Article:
Consultant to deny key elements of claims made by Savita Halappanavar’s husband

Inquest to be told ‘Ireland is a Catholic country’ conversation never took place

Praveen Halappanavar, the husband of the late Savita Halappanavar, at her inquest in Galway yesterday. Photograph: Eric Luke

Praveen Halappanavar, the husband of the late Savita Halappanavar, at her inquest in Galway yesterday. Photograph: Eric Luke

Tue, Apr 9, 2013, 10:05

The inquest into the death of Savita Halappanavar, which was resuming at 10am today, is expected to hear the consultant who treated her contest key elements of her husband Praveen’s account of her treatment at Galway University Hospital.

Obstetrician Dr Katherine Astbury, who is due to give evidence to the inquest in coming days, denies ever having said Ms Halappanavar could not get a termination “because Ireland is a Catholic country”, as Mr Halappanavar again claimed in his evidence yesterday.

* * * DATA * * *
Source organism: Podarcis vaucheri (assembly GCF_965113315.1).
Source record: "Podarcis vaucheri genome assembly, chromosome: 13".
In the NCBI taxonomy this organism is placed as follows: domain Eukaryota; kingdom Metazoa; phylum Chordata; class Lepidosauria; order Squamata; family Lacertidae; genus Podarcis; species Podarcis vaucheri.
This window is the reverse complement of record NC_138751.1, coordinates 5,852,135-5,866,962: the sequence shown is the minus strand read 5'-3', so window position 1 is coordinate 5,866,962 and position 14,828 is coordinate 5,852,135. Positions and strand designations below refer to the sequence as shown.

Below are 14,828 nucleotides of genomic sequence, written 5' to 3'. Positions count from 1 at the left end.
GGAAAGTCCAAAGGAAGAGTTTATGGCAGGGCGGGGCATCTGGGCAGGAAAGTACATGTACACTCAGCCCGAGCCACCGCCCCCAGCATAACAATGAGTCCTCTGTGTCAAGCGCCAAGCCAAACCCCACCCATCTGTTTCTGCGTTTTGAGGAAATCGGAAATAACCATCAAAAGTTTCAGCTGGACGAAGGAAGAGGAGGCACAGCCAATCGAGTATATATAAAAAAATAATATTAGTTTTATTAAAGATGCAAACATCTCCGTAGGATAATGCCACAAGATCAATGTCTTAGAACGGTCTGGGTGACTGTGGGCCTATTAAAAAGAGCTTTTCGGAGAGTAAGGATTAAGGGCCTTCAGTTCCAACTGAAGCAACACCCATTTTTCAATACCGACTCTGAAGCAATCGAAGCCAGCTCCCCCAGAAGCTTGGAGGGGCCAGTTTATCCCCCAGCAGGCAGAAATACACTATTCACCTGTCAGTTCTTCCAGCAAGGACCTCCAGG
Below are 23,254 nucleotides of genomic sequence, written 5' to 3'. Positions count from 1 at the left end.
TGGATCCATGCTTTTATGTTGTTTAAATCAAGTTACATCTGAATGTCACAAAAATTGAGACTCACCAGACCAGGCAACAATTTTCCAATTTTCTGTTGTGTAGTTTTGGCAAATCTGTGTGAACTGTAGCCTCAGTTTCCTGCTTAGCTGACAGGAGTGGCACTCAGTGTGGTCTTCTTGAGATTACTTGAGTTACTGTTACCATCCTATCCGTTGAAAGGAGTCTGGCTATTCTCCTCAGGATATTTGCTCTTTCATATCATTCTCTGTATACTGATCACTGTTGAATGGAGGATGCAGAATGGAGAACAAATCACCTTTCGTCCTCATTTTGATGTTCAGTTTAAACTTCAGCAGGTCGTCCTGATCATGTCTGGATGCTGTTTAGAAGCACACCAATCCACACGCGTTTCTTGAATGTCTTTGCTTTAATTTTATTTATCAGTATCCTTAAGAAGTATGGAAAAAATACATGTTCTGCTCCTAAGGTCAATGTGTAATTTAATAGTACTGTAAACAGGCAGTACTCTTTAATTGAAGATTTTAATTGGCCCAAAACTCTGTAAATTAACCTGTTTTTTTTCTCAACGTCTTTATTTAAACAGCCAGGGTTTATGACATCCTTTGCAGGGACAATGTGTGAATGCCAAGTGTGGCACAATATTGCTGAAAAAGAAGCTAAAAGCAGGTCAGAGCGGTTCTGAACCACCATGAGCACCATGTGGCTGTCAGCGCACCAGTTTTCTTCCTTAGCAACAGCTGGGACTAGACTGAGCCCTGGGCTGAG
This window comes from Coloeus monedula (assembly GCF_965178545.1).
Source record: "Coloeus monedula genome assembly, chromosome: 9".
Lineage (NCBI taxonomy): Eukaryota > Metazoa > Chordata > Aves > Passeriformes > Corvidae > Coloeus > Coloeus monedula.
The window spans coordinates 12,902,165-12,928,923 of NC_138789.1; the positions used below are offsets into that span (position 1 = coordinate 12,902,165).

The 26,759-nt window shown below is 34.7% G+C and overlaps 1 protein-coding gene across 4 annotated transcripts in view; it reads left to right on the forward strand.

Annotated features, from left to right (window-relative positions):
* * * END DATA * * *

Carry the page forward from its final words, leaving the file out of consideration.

Termination

He told the inquest that he and his wife asked Dr Astbury for a termination on two occasions last October after learning that she was miscarrying at 17 weeks.

Ms Halappanavar died of septicaemia one week after being admitted to the hospital.

However, Dr Astbury’s lawyers said that, four days after Ms Halappanavar’s admission to hospital, she told her that if her condition did not improve she might have to consider a termination “regardless of the foetal heartbeat”.

Lawyers for the hospital said Dr Astbury “didn’t mention anything about Catholicism” in discussions with the couple.

They also disputed Mr Halappanavar’s timing of key meetings and claimed he could not have been present for one meeting as claimed because he was bringing his wife’s parents to Dublin airport at the time.

Witness box 

However, Mr Halappanavar, who spent most of the day in the witness box, said he had given his best recollection of events and pointed out he was with his wife most of the time during her stay in the hospital.

He said the “Catholic” comment was made in the presence of a midwife, two junior doctors, and a family friend.

His account was supported by family friend and orthopaedic consultant Dr CVD Prasad, who told the inquest Mr Halappanavar kept telling him “he was told it was a Catholic country and it was against the law to terminate”.

Dr Astbury will deny this exchange took place, her lawyers said yesterday.

Mr Halappanavar acknowledged he may have got the timing of some events wrong.

He also accused the hospital of making retrospective changes to his wife’s medical records.